The venue is a large one, with a stage size that is challenging for any play featuring only a handful of performers in each scene. Director Peter Evans’ emphasis on authenticity in dialogue delivery is admirable, but memorable moments of the production come from performances that are more about flamboyance than nuance, and the frequently realistic level of interpretation seems to waste not just the vastness of the auditorium, but also the wildness of Molière’s concepts. As a result performers like Scott Witt who have a greater command of physical capacities capture more of our attention (Witt also serves as Movement Director). Theatre is as much about space as it is about words. There are texts difficult to master, and likewise, there are stages that are harder to conquer. Not all characters are externalised enough, whether due to ability or creative choices, and the comedy is consequently uneven. Leon Ford as Tartuffe is neither majestic nor repulsive. The actor does have a captivating presence, but the role calls for more extravagant malevolence and a certain enigma that is never achieved. The play provides for his entrance tremendous build-up, but when he finally materialises the Tartuffe we see does not live up to our imagined personality, who is more evil and animated, and definitely less attractive.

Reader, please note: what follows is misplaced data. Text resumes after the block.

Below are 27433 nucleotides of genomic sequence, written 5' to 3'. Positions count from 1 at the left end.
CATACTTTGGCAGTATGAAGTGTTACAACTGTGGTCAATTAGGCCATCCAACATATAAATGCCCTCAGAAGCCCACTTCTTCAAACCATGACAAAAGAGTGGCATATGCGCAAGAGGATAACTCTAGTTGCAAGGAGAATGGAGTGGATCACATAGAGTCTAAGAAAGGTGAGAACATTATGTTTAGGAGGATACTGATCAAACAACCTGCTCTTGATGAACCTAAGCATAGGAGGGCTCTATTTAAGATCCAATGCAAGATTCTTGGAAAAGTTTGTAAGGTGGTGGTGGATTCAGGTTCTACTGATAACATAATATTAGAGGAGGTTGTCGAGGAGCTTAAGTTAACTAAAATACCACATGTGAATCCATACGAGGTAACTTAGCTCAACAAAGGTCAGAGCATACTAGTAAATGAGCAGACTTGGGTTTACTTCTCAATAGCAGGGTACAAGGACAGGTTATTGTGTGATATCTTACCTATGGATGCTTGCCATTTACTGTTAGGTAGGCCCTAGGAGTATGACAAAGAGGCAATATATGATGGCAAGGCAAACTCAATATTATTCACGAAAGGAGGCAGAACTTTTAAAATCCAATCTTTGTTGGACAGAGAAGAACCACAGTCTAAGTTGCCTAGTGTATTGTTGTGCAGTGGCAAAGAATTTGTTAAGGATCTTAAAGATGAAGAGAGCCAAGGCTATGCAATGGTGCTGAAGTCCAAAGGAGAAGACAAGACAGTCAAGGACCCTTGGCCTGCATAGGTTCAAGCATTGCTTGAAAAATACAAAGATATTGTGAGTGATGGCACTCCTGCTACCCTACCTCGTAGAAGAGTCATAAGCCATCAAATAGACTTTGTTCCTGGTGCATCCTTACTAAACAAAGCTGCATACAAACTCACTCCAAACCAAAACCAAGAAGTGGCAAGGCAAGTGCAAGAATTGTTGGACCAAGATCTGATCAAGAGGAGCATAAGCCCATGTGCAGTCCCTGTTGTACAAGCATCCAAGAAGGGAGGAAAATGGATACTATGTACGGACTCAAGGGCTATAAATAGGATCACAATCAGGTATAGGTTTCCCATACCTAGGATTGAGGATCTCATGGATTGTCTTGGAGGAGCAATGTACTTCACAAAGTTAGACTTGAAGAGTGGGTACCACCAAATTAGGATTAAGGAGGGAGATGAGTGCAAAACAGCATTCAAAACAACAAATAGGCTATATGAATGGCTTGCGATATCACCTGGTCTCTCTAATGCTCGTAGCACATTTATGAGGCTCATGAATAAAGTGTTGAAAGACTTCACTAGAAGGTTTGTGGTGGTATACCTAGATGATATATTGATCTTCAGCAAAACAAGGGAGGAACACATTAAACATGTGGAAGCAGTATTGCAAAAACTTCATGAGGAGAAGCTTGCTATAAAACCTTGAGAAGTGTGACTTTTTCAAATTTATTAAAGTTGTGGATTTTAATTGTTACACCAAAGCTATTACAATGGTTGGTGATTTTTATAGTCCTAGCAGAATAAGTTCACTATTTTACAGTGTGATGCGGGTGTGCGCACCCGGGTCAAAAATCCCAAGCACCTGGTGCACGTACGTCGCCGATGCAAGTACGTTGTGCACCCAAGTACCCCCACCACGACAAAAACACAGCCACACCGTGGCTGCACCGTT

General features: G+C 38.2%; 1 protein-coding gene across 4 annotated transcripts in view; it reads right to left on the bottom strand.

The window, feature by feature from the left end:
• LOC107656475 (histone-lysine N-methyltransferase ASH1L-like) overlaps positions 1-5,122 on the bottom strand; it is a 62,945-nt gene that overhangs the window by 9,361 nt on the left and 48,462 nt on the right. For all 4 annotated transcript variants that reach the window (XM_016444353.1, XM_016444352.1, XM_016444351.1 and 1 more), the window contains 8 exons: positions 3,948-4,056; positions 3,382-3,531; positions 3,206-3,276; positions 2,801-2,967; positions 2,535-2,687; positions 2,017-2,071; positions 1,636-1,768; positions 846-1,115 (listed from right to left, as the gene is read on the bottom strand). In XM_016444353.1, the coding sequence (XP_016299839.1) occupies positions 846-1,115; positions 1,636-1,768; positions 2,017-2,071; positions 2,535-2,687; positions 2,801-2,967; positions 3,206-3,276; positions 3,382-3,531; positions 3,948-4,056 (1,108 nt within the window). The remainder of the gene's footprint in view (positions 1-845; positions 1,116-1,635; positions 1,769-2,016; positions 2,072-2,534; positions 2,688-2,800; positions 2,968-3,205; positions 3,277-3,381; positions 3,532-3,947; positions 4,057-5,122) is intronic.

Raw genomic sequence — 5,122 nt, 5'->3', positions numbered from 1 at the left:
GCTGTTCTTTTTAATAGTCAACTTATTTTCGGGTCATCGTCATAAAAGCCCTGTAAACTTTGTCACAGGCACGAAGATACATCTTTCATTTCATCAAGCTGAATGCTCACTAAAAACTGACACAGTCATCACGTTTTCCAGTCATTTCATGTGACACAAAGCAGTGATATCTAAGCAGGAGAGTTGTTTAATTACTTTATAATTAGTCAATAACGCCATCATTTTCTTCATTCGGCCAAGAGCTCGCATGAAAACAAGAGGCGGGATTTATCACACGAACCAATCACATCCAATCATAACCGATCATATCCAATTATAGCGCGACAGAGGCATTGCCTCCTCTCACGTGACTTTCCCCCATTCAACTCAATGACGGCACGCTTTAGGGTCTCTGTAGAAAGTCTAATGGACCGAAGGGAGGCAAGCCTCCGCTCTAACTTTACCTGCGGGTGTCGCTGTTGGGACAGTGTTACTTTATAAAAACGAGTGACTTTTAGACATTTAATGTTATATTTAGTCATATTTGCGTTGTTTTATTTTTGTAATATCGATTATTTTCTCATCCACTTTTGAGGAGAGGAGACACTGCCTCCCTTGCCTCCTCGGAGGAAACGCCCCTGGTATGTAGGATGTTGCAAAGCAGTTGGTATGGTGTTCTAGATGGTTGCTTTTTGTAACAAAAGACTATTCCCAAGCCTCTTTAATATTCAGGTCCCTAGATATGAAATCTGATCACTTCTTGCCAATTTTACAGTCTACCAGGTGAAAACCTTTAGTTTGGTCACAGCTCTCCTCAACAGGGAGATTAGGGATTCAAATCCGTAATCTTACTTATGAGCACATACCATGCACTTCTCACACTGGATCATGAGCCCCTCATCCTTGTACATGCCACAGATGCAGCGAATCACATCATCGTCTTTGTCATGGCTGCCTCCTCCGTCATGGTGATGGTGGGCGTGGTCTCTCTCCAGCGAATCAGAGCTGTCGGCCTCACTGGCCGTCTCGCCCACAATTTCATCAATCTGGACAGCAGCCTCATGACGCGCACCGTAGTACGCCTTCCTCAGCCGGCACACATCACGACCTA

The script is outlandish and titillating, always with an air of controversy, but what Evans puts on stage is safe by comparison. There is irreverence in content but not in its form. Bell Shakespeare is a professional theatre company doing theatre properly, and their Tartuffe is charming and polished. Expectations of a more anarchic rendering may be unrealistic, but Molière’s themes evoke heresy and inspire mischief, and without some quality of impoliteness the play is reduced to something quite frivolous. There is social significance to this story, and due attention needs to be placed on its relevance to the community it plays for. We are after all, in the age of the Mad Monk (one of our Prime Minister’s nicknames), and we have political leaders who advocate the replacement of secular social workers in schools with chaplains. There is clearly fertile ground that can be penetrated, in order that a stronger social criticism can be made from taking on this platform.